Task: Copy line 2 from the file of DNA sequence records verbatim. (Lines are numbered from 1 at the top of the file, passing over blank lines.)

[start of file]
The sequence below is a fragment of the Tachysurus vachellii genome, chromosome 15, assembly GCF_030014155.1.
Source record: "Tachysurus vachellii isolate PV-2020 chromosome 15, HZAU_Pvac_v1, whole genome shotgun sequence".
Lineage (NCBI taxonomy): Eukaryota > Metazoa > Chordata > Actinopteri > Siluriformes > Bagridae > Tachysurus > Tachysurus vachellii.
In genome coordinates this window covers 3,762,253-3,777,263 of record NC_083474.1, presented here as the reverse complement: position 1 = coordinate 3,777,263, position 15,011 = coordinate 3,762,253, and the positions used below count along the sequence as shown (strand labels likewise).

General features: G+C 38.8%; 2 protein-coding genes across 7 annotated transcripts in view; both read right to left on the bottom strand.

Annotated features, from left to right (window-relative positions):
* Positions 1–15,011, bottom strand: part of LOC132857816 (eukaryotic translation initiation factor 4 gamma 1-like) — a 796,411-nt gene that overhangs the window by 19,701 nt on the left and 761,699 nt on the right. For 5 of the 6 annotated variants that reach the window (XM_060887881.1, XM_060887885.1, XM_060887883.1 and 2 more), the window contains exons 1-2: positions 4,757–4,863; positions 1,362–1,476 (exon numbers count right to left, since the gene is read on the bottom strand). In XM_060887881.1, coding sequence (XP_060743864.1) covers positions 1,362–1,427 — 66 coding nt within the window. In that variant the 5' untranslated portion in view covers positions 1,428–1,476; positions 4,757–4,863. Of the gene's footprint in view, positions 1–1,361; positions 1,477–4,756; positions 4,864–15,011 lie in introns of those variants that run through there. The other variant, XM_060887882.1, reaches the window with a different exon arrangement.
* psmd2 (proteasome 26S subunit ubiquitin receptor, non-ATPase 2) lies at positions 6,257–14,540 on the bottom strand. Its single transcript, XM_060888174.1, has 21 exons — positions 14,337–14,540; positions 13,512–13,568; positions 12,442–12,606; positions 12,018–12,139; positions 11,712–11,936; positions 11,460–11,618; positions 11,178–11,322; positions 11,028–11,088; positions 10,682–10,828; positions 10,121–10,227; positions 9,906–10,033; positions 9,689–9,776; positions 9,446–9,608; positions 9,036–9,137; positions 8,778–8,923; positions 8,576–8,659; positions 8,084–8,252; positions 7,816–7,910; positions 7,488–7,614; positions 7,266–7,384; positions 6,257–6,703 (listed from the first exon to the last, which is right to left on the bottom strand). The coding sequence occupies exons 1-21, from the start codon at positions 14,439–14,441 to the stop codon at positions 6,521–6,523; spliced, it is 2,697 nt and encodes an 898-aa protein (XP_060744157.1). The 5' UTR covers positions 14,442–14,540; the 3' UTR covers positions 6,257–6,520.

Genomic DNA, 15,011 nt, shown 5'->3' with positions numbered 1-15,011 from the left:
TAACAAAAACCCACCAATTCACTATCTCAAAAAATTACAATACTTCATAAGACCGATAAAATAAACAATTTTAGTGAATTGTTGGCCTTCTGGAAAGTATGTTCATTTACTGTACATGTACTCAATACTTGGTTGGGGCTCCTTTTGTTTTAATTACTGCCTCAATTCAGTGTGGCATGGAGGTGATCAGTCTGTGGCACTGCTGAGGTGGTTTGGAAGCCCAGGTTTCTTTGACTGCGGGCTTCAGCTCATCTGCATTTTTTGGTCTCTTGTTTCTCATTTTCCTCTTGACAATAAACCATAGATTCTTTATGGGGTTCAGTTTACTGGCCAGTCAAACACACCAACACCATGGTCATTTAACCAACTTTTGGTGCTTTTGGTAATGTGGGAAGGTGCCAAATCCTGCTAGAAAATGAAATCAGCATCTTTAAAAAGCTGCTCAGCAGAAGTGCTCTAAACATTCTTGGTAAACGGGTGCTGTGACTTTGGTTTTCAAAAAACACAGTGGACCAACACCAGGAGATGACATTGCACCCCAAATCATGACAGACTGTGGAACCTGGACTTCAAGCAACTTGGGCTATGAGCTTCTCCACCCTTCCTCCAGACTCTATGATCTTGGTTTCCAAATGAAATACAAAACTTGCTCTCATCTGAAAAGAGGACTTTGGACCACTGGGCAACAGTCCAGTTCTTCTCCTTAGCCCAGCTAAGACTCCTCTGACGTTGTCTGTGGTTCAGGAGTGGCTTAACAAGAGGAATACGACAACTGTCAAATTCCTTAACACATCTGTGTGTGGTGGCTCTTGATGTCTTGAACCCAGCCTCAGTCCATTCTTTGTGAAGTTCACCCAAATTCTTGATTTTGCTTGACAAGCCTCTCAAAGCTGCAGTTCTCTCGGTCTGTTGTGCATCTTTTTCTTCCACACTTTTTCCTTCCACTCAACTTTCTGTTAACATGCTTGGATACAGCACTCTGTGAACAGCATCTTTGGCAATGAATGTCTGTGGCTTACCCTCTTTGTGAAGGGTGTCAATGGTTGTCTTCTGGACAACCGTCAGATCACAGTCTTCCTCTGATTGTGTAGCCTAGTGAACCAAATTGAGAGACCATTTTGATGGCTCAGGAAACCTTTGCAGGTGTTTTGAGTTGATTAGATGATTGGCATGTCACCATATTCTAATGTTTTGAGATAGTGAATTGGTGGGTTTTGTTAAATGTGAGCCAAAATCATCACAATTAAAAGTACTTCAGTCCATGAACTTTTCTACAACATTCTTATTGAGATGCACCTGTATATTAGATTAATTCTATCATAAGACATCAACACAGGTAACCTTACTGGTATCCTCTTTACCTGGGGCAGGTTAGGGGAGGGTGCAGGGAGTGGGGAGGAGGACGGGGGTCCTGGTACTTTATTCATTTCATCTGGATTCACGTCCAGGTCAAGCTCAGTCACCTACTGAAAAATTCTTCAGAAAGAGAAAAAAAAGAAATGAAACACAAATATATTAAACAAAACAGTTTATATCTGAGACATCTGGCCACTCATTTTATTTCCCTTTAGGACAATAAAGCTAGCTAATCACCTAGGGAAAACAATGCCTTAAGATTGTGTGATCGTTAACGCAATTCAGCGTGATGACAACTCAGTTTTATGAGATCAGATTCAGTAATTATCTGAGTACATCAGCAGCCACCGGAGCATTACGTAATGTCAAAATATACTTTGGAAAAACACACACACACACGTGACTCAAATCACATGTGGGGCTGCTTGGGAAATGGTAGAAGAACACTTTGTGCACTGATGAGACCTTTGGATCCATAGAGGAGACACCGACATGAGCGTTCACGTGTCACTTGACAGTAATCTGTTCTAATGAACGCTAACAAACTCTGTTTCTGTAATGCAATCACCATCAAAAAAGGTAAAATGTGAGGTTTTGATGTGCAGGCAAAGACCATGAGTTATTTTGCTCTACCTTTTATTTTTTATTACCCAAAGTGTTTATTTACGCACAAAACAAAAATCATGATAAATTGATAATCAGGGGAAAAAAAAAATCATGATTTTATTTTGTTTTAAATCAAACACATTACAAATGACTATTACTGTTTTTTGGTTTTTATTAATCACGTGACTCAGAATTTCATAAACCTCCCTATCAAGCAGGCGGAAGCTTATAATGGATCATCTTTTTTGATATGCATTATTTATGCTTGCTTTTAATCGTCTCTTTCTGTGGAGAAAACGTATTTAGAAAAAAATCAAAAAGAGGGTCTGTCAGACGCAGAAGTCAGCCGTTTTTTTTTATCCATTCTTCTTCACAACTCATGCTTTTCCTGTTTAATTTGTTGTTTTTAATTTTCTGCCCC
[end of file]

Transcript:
Source record: "Tachysurus vachellii isolate PV-2020 chromosome 15, HZAU_Pvac_v1, whole genome shotgun sequence".